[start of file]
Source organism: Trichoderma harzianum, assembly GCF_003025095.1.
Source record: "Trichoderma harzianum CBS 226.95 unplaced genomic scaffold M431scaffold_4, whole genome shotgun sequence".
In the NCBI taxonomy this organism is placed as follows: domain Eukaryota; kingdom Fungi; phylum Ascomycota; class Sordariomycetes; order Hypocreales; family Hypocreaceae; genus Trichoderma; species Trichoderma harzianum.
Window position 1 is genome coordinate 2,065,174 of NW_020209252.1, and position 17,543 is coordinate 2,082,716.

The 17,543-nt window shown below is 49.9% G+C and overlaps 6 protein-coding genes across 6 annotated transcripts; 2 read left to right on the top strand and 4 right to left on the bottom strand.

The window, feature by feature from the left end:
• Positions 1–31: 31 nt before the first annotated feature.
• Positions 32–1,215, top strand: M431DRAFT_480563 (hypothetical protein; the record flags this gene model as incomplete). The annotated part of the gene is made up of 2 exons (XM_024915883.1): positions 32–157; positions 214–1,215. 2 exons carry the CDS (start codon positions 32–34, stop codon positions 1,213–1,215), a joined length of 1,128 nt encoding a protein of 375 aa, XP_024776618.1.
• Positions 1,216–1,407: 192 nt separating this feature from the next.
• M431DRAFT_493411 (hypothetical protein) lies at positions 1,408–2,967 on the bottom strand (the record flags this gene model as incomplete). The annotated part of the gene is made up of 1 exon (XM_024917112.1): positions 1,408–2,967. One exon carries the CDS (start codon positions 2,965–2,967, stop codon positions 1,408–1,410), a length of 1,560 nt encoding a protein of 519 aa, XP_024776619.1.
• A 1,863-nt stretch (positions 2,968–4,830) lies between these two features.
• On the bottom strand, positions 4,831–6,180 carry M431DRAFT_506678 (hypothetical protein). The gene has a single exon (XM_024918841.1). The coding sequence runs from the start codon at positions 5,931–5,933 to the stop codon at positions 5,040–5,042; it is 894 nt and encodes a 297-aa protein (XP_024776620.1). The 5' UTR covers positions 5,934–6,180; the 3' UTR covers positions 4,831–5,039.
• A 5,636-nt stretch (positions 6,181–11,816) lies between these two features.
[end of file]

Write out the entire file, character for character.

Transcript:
Source organism: Trichoderma harzianum, assembly GCF_003025095.1.
Source record: "Trichoderma harzianum CBS 226.95 unplaced genomic scaffold M431scaffold_4, whole genome shotgun sequence".
In the NCBI taxonomy this organism is placed as follows: domain Eukaryota; kingdom Fungi; phylum Ascomycota; class Sordariomycetes; order Hypocreales; family Hypocreaceae; genus Trichoderma; species Trichoderma harzianum.
Window position 1 is genome coordinate 2,065,174 of NW_020209252.1, and position 17,543 is coordinate 2,082,716.

The 17,543-nt window shown below is 49.9% G+C and overlaps 6 protein-coding genes across 6 annotated transcripts; 2 read left to right on the top strand and 4 right to left on the bottom strand.

The window, feature by feature from the left end:
• Positions 1–31: 31 nt before the first annotated feature.
• Positions 32–1,215, top strand: M431DRAFT_480563 (hypothetical protein; the record flags this gene model as incomplete). The annotated part of the gene is made up of 2 exons (XM_024915883.1): positions 32–157; positions 214–1,215. 2 exons carry the CDS (start codon positions 32–34, stop codon positions 1,213–1,215), a joined length of 1,128 nt encoding a protein of 375 aa, XP_024776618.1.
• Positions 1,216–1,407: 192 nt separating this feature from the next.
• M431DRAFT_493411 (hypothetical protein) lies at positions 1,408–2,967 on the bottom strand (the record flags this gene model as incomplete). The annotated part of the gene is made up of 1 exon (XM_024917112.1): positions 1,408–2,967. One exon carries the CDS (start codon positions 2,965–2,967, stop codon positions 1,408–1,410), a length of 1,560 nt encoding a protein of 519 aa, XP_024776619.1.
• A 1,863-nt stretch (positions 2,968–4,830) lies between these two features.
• On the bottom strand, positions 4,831–6,180 carry M431DRAFT_506678 (hypothetical protein). The gene has a single exon (XM_024918841.1). The coding sequence runs from the start codon at positions 5,931–5,933 to the stop codon at positions 5,040–5,042; it is 894 nt and encodes a 297-aa protein (XP_024776620.1). The 5' UTR covers positions 5,934–6,180; the 3' UTR covers positions 4,831–5,039.
• A 5,636-nt stretch (positions 6,181–11,816) lies between these two features.